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Sanford Aranoff

I am an adjunct Associate Professor of Mathematics at Rider University, active as a substitute teacher and mentor in high schools, and a retired professor of physics from Rutgers University. I have taken extensive notes from my experiences and given them to my protégés. Recently I collected them into a book. I suggest that your library purchase the book for the benefit of students, parents, and teachers.

I just wrote a book, "Teaching and Helping Students Think and Do Better". This is available on amazon.com, ISBN 978-1-4196-7435-8. May I suggest that you order a copy for the library? The readers will be very pleased!

The reviews are superb. Students, teachers, and professors who have looked at the book give it the highest rating.

Typical comments that I hear are things like this: "Hi, Dr. Aranoff!" said a girl, "I got a 100 on the test! I am so happy! Thank you so much!"

I also wrote a paper in Gifted Education Press Quarterly:
http://www.GiftedEdPress.com/GEPQWINTER2008.pdf

Here are some comments:

"We really enjoyed the latest GEPQ and especially liked the article by Sanford Aranoff. He took a very practical approach on an eyeball to eyeball level. A lot of this really needed saying. He showed a keen awareness of the trends towards anti-scientific education that are out there. We made a hard copy of this article and will send it on to the heads of the science and math departments at Loyola Academy with the intention of their distributing it to department chairs in the Jesuit Secondary Education Association."

Jim Cottrell

The importance of having a network to bounce ideas off of is critical to change. Lets say a teacher has 30 students and four computers. The teacher knows how to use the various read/write Websites, which is the easy part. The trick is figuring out what will work as a scaffolding, so students can showcase what they have learned using technology. Also, figuring out how to get students to function as small learning groups and keeping them learning while rotating to and away from the computers would be no small task. To successfully do the above in a timely manner would take more than one creative mind. The support of others would also keep the teacher going when things don't work out. Most blog posts are about the easy stuff and don't contain ideas about creating scaffolding to direct learning using technology, developing student's group learning skills, or how to manage the access of a large number of students to a little bit of technology. Teacher's need to talk over the nuts and bolts of what works, as well as the big ideas that occur in most blogs and PD. Romantic ideas like teaching children under a tree are simple compared to the complexity of using group learning with a limited about of access to technology.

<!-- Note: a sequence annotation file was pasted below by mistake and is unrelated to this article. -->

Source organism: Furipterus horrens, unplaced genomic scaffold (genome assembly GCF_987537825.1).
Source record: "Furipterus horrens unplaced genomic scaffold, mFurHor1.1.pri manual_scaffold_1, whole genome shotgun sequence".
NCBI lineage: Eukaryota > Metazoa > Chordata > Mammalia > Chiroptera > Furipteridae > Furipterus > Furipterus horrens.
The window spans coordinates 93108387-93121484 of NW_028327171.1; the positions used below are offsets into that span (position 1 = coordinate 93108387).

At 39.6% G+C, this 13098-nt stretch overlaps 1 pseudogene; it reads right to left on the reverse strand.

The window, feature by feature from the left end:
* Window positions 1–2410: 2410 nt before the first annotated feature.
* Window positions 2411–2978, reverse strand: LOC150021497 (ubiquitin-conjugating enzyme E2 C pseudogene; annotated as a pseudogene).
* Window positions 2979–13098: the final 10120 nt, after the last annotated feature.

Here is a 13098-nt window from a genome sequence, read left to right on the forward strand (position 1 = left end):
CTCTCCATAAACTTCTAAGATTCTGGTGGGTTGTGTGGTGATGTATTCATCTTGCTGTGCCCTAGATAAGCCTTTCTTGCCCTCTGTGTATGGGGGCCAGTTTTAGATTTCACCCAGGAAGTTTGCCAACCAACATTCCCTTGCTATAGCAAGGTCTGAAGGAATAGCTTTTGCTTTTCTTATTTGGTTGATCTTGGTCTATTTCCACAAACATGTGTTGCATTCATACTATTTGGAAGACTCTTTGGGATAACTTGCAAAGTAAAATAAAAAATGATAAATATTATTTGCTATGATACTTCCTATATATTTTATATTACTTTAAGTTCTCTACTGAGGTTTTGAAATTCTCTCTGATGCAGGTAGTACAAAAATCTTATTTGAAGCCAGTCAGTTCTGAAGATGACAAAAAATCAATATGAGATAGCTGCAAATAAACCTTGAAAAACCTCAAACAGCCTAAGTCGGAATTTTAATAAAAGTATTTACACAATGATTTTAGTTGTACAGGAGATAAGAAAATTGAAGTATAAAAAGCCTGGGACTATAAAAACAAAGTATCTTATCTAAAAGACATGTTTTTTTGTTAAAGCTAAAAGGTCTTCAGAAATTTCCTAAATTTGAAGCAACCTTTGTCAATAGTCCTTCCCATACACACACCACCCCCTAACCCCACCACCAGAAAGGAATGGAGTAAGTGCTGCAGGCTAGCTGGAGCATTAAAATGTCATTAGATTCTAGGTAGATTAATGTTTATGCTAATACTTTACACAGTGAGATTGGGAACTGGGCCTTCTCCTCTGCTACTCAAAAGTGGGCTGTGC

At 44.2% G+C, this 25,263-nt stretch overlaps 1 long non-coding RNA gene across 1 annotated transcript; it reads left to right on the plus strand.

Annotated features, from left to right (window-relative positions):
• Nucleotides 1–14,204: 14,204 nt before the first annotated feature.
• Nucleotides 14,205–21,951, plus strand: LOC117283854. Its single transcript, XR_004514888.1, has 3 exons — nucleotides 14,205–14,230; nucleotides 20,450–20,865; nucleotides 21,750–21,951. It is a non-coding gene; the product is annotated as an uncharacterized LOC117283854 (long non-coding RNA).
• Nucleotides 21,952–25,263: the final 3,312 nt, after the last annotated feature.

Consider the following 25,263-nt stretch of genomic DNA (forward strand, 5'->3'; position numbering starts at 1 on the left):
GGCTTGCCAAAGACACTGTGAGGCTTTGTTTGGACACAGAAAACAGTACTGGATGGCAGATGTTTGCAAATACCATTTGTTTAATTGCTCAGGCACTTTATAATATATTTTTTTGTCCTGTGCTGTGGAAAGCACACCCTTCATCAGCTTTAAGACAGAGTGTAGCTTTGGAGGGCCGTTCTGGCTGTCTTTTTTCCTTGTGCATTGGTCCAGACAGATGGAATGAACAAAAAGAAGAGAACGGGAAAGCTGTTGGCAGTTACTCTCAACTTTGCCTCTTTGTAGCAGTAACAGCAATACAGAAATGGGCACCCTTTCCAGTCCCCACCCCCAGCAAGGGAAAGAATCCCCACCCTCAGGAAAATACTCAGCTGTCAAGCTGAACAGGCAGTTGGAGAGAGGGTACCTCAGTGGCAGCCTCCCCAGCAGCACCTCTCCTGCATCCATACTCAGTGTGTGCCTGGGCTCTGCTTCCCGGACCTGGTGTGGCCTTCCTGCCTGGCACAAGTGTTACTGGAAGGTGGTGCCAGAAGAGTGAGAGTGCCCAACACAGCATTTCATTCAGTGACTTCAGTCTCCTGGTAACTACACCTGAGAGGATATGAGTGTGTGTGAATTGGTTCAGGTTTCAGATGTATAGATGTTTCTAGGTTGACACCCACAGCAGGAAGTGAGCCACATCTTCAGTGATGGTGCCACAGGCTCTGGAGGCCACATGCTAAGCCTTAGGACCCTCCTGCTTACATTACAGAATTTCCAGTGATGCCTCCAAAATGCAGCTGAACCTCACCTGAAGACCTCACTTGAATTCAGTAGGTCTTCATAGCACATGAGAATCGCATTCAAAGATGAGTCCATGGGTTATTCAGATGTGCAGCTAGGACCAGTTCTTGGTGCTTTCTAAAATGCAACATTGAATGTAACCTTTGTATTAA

Kelly Christopherson

Jim, exactly right. It is about the conversations that take place about how to use the tools. There will be all kinds of student arrangements that require people to think about and discuss along with all kinds of information and tools that teachers will want to share and explore.
I've had a number of people comment on the students under a tree. Regardless of what the situation, teachers do not have to face what they are doing alone. We have the ability to reach out and to others in a new and exciting way. I'm not sure too many teachers would find themselves and a group of students under a tree to be very simple. In fact, I know that they'd rather tackle a room of students with only a few computers rather than a class under that tree while others would welcome the tree situation any day.
Most blog posts are about the easy stuff and don't contain ideas about creating scaffolding to direct learning using technology, developing student's group learning skills, or how to manage the access of a large number of students to a little bit of technology. Some might agree with this. However, I've seen several that do tackle this very thing. It's looking to find those who are doing these different things. I find that "how to's" work better on a wiki than on a blog and that is where I look for how teachers are doing things. Something like my wiki www.adminplc.pbwiki.com focuses on supervision. It has resources and ideas for various types of teacher supervision where administrators can discuss, if they want, more resources or whatever dealing with this topic. It's helping people find these types of things where networking pays off.
Thanks for the comment and suggestion.

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